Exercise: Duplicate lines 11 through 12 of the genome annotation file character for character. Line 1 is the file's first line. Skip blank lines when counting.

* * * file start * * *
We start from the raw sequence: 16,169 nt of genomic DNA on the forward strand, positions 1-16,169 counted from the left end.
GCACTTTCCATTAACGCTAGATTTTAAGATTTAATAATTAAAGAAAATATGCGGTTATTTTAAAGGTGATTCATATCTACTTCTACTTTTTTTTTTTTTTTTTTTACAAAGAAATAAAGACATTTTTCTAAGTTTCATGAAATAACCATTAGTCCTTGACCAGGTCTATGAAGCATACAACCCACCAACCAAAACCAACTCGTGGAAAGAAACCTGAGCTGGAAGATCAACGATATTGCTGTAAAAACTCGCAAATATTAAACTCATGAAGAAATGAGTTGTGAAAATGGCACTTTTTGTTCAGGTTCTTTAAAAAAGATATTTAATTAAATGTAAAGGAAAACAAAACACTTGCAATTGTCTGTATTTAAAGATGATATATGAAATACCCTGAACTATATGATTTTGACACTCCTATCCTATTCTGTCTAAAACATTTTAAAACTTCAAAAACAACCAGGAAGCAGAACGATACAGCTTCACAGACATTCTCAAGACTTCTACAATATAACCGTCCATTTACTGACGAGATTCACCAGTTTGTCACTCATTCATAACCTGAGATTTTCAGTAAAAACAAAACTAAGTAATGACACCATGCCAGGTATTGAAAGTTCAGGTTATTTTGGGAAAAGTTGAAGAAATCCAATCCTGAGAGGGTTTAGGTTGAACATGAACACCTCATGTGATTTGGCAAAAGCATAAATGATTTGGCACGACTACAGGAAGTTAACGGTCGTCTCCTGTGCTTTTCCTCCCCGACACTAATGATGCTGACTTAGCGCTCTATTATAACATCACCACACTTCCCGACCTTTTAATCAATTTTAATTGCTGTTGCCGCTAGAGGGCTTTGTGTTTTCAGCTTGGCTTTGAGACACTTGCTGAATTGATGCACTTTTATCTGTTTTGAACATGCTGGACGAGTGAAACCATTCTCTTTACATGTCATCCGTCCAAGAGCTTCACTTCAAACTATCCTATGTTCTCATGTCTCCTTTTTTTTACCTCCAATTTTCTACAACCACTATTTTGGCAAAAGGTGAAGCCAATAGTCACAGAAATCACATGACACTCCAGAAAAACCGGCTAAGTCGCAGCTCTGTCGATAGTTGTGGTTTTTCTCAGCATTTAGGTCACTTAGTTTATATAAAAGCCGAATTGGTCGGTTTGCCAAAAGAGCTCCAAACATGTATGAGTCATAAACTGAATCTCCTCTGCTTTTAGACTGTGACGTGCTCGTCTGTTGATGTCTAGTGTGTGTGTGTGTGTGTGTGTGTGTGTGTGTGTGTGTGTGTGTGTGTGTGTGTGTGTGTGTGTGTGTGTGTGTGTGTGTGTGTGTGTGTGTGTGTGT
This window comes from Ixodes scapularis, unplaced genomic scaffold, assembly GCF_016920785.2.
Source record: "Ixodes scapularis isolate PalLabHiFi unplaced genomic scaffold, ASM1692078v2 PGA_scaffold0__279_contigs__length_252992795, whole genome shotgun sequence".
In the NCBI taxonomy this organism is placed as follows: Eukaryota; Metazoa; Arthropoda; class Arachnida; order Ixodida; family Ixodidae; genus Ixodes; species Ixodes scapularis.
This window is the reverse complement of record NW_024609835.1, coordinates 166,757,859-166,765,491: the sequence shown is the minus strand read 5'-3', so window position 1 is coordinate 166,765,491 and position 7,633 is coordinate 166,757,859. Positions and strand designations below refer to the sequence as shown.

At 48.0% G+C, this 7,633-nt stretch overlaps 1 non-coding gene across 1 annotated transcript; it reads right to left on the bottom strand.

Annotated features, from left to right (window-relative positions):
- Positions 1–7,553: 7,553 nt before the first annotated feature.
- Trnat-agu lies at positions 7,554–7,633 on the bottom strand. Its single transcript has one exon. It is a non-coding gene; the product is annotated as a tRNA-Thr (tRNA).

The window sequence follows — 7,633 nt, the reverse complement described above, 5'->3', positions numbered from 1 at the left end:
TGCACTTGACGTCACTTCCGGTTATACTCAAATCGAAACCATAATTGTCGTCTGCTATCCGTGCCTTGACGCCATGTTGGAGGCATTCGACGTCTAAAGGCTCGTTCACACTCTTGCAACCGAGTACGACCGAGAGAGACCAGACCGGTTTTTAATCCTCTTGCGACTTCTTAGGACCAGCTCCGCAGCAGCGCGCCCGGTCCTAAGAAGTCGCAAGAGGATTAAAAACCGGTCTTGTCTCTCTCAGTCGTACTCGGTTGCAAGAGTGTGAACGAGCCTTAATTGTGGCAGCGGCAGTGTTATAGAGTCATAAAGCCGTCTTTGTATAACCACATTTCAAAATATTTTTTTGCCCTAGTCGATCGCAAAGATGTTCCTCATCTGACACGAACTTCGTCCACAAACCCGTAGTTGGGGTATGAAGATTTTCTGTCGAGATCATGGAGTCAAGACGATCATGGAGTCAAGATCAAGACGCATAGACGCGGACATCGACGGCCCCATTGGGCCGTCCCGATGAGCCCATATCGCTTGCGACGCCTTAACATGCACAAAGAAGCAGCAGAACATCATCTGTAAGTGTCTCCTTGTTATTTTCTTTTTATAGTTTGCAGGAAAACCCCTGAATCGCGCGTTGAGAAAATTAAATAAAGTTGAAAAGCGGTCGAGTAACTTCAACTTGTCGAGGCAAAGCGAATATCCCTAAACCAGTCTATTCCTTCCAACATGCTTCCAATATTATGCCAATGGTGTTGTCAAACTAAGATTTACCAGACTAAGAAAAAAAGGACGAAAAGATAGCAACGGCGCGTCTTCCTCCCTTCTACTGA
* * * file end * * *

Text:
The window sequence follows — 7,633 nt, the reverse complement described above, 5'->3', positions numbered from 1 at the left end:
TGCACTTGACGTCACTTCCGGTTATACTCAAATCGAAACCATAATTGTCGTCTGCTATCCGTGCCTTGACGCCATGTTGGAGGCATTCGACGTCTAAAGGCTCGTTCACACTCTTGCAACCGAGTACGACCGAGAGAGACCAGACCGGTTTTTAATCCTCTTGCGACTTCTTAGGACCAGCTCCGCAGCAGCGCGCCCGGTCCTAAGAAGTCGCAAGAGGATTAAAAACCGGTCTTGTCTCTCTCAGTCGTACTCGGTTGCAAGAGTGTGAACGAGCCTTAATTGTGGCAGCGGCAGTGTTATAGAGTCATAAAGCCGTCTTTGTATAACCACATTTCAAAATATTTTTTTGCCCTAGTCGATCGCAAAGATGTTCCTCATCTGACACGAACTTCGTCCACAAACCCGTAGTTGGGGTATGAAGATTTTCTGTCGAGATCATGGAGTCAAGACGATCATGGAGTCAAGATCAAGACGCATAGACGCGGACATCGACGGCCCCATTGGGCCGTCCCGATGAGCCCATATCGCTTGCGACGCCTTAACATGCACAAAGAAGCAGCAGAACATCATCTGTAAGTGTCTCCTTGTTATTTTCTTTTTATAGTTTGCAGGAAAACCCCTGAATCGCGCGTTGAGAAAATTAAATAAAGTTGAAAAGCGGTCGAGTAACTTCAACTTGTCGAGGCAAAGCGAATATCCCTAAACCAGTCTATTCCTTCCAACATGCTTCCAATATTATGCCAATGGTGTTGTCAAACTAAGATTTACCAGACTAAGAAAAAAAGGACGAAAAGATAGCAACGGCGCGTCTTCCTCCCTTCTACTGA